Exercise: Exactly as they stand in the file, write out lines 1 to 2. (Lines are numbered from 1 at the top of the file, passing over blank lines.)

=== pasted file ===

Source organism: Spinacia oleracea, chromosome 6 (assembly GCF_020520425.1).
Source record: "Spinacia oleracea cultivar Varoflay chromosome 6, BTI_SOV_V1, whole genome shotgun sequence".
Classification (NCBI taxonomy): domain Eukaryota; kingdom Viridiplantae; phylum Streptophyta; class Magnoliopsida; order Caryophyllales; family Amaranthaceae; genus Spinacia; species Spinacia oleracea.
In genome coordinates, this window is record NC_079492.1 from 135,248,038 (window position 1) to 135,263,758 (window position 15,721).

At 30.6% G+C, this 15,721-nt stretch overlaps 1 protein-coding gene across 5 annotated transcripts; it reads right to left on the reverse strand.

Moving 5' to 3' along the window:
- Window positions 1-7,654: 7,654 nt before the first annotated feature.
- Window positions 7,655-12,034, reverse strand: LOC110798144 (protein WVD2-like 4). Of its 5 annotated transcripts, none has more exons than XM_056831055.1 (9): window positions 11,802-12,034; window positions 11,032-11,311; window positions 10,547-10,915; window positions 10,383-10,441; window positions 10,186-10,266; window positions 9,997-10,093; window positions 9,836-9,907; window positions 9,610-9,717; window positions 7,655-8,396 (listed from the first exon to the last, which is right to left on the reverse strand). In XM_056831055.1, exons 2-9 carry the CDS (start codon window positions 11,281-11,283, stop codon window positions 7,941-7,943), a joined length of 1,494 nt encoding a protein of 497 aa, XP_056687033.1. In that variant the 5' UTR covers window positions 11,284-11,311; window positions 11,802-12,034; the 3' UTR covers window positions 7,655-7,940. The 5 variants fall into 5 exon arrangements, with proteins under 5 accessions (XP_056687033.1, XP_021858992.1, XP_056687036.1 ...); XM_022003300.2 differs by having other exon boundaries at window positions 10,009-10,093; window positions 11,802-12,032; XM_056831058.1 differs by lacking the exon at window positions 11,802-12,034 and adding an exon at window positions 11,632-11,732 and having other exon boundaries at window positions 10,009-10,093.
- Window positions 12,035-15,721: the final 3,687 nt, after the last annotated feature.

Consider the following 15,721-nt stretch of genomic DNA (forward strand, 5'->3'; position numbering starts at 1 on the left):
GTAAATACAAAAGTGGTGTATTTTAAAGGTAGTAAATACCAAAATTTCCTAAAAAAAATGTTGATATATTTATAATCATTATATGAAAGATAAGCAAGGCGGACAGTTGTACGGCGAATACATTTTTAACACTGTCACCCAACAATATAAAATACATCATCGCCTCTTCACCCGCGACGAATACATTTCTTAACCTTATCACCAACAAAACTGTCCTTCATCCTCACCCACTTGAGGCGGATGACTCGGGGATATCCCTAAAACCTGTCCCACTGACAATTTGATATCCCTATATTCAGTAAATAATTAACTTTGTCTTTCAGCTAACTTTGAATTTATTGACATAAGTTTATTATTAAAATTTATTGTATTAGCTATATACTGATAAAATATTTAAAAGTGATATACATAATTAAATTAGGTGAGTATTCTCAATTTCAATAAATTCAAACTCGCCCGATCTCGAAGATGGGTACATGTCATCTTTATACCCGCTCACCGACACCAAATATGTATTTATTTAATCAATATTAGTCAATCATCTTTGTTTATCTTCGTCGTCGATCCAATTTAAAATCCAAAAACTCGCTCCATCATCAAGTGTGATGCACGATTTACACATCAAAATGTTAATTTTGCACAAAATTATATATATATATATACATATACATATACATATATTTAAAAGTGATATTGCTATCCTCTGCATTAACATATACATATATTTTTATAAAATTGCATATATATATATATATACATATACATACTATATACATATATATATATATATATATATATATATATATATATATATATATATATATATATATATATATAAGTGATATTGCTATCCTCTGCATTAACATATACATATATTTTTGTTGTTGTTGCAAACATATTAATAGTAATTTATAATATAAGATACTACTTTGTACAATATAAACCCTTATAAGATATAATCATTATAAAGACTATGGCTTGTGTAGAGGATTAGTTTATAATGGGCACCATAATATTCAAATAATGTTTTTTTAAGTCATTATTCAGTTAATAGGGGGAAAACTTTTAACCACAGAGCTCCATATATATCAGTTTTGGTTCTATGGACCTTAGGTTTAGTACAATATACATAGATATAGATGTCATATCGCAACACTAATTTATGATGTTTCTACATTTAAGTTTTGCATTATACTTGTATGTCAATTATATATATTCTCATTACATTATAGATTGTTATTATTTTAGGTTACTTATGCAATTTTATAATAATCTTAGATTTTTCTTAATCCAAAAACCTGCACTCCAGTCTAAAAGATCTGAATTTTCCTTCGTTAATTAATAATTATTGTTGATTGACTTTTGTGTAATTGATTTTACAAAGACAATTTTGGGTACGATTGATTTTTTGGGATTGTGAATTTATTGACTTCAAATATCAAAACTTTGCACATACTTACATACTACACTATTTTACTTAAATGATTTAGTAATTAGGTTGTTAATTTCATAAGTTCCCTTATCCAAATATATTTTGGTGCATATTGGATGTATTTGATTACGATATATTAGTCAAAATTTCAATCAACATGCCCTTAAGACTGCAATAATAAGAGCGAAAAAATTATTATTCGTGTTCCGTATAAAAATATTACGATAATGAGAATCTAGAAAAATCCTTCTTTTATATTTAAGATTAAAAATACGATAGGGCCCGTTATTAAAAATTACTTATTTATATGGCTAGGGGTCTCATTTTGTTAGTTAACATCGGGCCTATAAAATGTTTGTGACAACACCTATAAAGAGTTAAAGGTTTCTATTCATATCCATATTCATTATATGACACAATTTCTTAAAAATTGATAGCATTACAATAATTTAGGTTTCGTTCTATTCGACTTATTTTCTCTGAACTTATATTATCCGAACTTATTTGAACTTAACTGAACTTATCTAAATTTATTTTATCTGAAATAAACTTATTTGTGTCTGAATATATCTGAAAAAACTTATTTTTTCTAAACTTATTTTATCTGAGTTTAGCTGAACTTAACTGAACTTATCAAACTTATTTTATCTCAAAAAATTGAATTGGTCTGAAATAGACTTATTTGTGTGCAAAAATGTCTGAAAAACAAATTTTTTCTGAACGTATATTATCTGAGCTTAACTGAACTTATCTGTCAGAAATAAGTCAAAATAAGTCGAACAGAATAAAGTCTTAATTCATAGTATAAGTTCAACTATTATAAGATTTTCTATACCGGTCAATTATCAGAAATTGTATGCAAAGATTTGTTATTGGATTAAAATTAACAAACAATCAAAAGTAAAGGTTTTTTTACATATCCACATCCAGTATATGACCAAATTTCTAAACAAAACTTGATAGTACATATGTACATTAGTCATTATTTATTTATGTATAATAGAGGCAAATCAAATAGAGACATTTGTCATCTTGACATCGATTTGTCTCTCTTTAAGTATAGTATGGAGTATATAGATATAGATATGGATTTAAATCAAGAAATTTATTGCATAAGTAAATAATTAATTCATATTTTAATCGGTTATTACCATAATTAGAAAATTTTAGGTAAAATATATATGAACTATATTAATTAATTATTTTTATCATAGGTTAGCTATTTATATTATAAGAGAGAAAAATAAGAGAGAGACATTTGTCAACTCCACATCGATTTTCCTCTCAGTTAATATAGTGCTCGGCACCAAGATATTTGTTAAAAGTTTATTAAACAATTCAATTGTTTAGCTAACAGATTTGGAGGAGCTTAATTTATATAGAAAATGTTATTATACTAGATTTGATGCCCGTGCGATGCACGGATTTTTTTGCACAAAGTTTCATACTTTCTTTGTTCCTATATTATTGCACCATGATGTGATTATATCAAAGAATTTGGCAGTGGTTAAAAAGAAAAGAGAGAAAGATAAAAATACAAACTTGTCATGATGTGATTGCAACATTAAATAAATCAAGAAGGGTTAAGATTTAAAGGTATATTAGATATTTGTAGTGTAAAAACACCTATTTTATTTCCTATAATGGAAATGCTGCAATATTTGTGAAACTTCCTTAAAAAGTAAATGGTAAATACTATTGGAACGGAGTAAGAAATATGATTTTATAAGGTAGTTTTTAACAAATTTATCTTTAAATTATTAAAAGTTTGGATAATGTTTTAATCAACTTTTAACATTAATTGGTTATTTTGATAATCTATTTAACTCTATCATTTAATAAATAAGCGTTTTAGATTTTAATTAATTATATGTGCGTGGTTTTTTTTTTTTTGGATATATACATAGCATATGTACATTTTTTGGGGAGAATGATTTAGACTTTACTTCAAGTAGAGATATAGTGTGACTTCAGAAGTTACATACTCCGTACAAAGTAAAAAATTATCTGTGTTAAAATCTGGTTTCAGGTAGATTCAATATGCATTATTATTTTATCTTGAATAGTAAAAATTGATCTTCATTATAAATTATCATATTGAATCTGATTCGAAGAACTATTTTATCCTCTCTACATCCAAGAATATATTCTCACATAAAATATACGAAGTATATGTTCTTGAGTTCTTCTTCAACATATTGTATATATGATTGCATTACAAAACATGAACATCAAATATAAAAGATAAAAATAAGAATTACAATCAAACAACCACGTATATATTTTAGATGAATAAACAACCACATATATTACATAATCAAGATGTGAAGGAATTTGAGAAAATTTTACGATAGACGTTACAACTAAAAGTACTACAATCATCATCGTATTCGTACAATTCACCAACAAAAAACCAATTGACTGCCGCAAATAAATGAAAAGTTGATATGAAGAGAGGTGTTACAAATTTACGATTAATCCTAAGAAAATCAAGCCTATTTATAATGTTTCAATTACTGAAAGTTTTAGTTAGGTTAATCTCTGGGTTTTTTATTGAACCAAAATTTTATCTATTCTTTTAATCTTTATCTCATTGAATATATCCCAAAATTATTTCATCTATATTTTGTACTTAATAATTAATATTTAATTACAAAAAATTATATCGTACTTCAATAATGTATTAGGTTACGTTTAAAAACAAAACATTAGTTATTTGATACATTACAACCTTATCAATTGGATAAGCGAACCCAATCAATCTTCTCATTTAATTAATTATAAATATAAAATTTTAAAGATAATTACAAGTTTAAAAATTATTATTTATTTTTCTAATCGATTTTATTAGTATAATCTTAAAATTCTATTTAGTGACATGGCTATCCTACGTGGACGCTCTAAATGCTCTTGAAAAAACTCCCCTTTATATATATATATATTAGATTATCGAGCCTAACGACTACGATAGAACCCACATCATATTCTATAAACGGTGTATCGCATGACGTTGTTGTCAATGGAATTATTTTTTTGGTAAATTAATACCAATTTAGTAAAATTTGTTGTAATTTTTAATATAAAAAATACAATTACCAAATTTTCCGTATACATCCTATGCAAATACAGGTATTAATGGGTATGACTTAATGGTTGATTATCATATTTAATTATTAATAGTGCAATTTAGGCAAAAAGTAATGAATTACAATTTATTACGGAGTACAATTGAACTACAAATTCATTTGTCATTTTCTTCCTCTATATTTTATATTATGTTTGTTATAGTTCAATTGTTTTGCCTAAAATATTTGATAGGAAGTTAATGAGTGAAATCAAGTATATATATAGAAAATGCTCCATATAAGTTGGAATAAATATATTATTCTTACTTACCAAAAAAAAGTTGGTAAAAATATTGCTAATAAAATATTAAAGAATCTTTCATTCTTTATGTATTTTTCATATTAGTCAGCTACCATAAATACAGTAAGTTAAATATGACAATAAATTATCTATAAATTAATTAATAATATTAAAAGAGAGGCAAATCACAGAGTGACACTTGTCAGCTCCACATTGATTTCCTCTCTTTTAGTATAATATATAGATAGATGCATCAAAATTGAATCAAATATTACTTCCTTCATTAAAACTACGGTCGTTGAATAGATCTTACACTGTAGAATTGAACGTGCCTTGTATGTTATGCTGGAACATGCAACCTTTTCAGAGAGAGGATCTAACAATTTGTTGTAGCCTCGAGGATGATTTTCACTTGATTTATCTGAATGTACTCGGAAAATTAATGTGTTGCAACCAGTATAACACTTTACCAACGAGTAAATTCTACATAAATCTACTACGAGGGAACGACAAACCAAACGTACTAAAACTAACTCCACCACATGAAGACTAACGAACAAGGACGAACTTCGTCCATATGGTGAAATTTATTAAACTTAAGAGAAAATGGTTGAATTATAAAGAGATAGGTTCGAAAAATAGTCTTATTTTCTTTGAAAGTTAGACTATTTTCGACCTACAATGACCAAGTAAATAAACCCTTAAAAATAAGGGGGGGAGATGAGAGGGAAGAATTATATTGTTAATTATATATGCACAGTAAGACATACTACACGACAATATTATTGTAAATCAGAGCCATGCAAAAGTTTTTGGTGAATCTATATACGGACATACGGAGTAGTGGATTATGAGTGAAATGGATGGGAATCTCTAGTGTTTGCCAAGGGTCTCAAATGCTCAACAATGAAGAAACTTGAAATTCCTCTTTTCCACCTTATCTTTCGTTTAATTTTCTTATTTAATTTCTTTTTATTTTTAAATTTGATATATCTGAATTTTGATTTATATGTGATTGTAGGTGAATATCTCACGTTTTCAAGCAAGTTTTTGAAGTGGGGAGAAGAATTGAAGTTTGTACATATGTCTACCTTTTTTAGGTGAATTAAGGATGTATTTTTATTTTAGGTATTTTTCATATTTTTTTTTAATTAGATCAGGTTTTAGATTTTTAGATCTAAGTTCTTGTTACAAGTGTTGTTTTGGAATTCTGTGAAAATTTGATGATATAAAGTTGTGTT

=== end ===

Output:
Source organism: Spinacia oleracea, chromosome 6 (assembly GCF_020520425.1).
Source record: "Spinacia oleracea cultivar Varoflay chromosome 6, BTI_SOV_V1, whole genome shotgun sequence".